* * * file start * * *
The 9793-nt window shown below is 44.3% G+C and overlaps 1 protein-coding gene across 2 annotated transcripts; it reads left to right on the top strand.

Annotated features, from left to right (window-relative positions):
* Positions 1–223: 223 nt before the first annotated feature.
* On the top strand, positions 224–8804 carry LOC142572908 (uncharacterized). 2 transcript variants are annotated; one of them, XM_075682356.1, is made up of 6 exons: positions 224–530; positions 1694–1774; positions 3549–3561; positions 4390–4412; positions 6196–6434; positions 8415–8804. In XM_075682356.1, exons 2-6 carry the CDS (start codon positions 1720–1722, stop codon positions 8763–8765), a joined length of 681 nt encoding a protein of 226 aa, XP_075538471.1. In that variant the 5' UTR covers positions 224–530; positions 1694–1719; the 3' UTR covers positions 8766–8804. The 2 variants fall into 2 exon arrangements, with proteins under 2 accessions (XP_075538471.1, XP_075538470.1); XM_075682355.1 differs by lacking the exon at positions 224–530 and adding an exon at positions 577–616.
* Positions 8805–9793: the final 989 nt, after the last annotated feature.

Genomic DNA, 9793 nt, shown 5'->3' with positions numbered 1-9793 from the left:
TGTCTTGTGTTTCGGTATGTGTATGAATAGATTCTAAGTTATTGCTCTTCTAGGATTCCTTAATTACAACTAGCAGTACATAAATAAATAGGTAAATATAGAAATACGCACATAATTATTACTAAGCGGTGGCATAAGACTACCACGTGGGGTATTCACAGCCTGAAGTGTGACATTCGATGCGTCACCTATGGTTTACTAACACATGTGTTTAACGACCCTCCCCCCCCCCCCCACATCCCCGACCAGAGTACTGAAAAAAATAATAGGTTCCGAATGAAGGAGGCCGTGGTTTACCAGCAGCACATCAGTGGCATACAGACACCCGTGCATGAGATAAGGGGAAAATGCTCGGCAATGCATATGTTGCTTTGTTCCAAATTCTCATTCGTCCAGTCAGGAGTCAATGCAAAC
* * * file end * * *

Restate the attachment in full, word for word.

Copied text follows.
The 9793-nt window shown below is 44.3% G+C and overlaps 1 protein-coding gene across 2 annotated transcripts; it reads left to right on the top strand.

Annotated features, from left to right (window-relative positions):
* Positions 1–223: 223 nt before the first annotated feature.
* On the top strand, positions 224–8804 carry LOC142572908 (uncharacterized). 2 transcript variants are annotated; one of them, XM_075682356.1, is made up of 6 exons: positions 224–530; positions 1694–1774; positions 3549–3561; positions 4390–4412; positions 6196–6434; positions 8415–8804. In XM_075682356.1, exons 2-6 carry the CDS (start codon positions 1720–1722, stop codon positions 8763–8765), a joined length of 681 nt encoding a protein of 226 aa, XP_075538471.1. In that variant the 5' UTR covers positions 224–530; positions 1694–1719; the 3' UTR covers positions 8766–8804. The 2 variants fall into 2 exon arrangements, with proteins under 2 accessions (XP_075538471.1, XP_075538470.1); XM_075682355.1 differs by lacking the exon at positions 224–530 and adding an exon at positions 577–616.
* Positions 8805–9793: the final 989 nt, after the last annotated feature.

Genomic DNA, 9793 nt, shown 5'->3' with positions numbered 1-9793 from the left:
TGTCTTGTGTTTCGGTATGTGTATGAATAGATTCTAAGTTATTGCTCTTCTAGGATTCCTTAATTACAACTAGCAGTACATAAATAAATAGGTAAATATAGAAATACGCACATAATTATTACTAAGCGGTGGCATAAGACTACCACGTGGGGTATTCACAGCCTGAAGTGTGACATTCGATGCGTCACCTATGGTTTACTAACACATGTGTTTAACGACCCTCCCCCCCCCCCCCACATCCCCGACCAGAGTACTGAAAAAAATAATAGGTTCCGAATGAAGGAGGCCGTGGTTTACCAGCAGCACATCAGTGGCATACAGACACCCGTGCATGAGATAAGGGGAAAATGCTCGGCAATGCATATGTTGCTTTGTTCCAAATTCTCATTCGTCCAGTCAGGAGTCAATGCAAAC